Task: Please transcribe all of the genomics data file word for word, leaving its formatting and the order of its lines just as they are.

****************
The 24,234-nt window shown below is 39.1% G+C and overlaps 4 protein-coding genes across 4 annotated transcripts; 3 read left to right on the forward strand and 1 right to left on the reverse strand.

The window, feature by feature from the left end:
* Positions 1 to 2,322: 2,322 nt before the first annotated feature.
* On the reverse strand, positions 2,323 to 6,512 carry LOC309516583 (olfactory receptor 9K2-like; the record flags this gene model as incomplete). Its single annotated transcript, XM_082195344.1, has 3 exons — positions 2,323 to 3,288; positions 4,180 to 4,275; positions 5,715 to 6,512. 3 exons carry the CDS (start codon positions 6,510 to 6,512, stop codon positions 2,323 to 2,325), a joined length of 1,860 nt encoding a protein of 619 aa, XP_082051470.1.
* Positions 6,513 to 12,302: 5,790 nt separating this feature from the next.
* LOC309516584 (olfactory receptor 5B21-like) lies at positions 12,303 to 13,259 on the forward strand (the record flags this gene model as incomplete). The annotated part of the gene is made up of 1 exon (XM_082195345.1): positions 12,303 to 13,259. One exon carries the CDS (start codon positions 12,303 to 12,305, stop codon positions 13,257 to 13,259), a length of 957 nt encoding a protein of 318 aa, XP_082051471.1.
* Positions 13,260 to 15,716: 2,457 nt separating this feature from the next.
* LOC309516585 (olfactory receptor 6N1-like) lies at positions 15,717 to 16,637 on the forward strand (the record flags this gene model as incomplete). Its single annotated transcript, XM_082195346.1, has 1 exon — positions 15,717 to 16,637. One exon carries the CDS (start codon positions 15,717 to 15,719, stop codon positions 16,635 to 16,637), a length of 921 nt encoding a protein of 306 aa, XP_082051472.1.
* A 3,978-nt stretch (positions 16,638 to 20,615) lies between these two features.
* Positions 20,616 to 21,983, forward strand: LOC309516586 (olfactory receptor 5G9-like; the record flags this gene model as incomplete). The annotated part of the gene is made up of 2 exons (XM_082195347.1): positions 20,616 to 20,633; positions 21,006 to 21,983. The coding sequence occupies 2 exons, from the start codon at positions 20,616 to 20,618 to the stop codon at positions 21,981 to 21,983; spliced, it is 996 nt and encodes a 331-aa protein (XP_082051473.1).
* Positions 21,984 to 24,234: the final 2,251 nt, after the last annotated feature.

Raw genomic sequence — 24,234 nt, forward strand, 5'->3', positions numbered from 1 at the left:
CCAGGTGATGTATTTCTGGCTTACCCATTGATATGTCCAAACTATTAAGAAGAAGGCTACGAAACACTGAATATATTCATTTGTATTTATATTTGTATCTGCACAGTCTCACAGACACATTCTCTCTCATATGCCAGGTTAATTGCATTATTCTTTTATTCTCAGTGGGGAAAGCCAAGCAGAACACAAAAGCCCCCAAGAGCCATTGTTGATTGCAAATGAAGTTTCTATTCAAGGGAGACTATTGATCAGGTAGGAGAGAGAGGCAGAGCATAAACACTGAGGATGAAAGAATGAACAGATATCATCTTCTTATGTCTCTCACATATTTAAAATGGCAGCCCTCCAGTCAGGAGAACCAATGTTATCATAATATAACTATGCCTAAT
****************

The 24,234-nt window shown below is 39.1% G+C and overlaps 4 protein-coding genes across 4 annotated transcripts; 3 read left to right on the forward strand and 1 right to left on the reverse strand.

The window, feature by feature from the left end:
* Positions 1 to 2,322: 2,322 nt before the first annotated feature.
* On the reverse strand, positions 2,323 to 6,512 carry LOC309516583 (olfactory receptor 9K2-like; the record flags this gene model as incomplete). Its single annotated transcript, XM_082195344.1, has 3 exons — positions 2,323 to 3,288; positions 4,180 to 4,275; positions 5,715 to 6,512. 3 exons carry the CDS (start codon positions 6,510 to 6,512, stop codon positions 2,323 to 2,325), a joined length of 1,860 nt encoding a protein of 619 aa, XP_082051470.1.
* Positions 6,513 to 12,302: 5,790 nt separating this feature from the next.
* LOC309516584 (olfactory receptor 5B21-like) lies at positions 12,303 to 13,259 on the forward strand (the record flags this gene model as incomplete). The annotated part of the gene is made up of 1 exon (XM_082195345.1): positions 12,303 to 13,259. One exon carries the CDS (start codon positions 12,303 to 12,305, stop codon positions 13,257 to 13,259), a length of 957 nt encoding a protein of 318 aa, XP_082051471.1.
* Positions 13,260 to 15,716: 2,457 nt separating this feature from the next.
* LOC309516585 (olfactory receptor 6N1-like) lies at positions 15,717 to 16,637 on the forward strand (the record flags this gene model as incomplete). Its single annotated transcript, XM_082195346.1, has 1 exon — positions 15,717 to 16,637. One exon carries the CDS (start codon positions 15,717 to 15,719, stop codon positions 16,635 to 16,637), a length of 921 nt encoding a protein of 306 aa, XP_082051472.1.
* A 3,978-nt stretch (positions 16,638 to 20,615) lies between these two features.
* Positions 20,616 to 21,983, forward strand: LOC309516586 (olfactory receptor 5G9-like; the record flags this gene model as incomplete). The annotated part of the gene is made up of 2 exons (XM_082195347.1): positions 20,616 to 20,633; positions 21,006 to 21,983. The coding sequence occupies 2 exons, from the start codon at positions 20,616 to 20,618 to the stop codon at positions 21,981 to 21,983; spliced, it is 996 nt and encodes a 331-aa protein (XP_082051473.1).
* Positions 21,984 to 24,234: the final 2,251 nt, after the last annotated feature.

Raw genomic sequence — 24,234 nt, forward strand, 5'->3', positions numbered from 1 at the left:
CCAGGTGATGTATTTCTGGCTTACCCATTGATATGTCCAAACTATTAAGAAGAAGGCTACGAAACACTGAATATATTCATTTGTATTTATATTTGTATCTGCACAGTCTCACAGACACATTCTCTCTCATATGCCAGGTTAATTGCATTATTCTTTTATTCTCAGTGGGGAAAGCCAAGCAGAACACAAAAGCCCCCAAGAGCCATTGTTGATTGCAAATGAAGTTTCTATTCAAGGGAGACTATTGATCAGGTAGGAGAGAGAGGCAGAGCATAAACACTGAGGATGAAAGAATGAACAGATATCATCTTCTTATGTCTCTCACATATTTAAAATGGCAGCCCTCCAGTCAGGAGAACCAATGTTATCATAATATAACTATGCCTAAT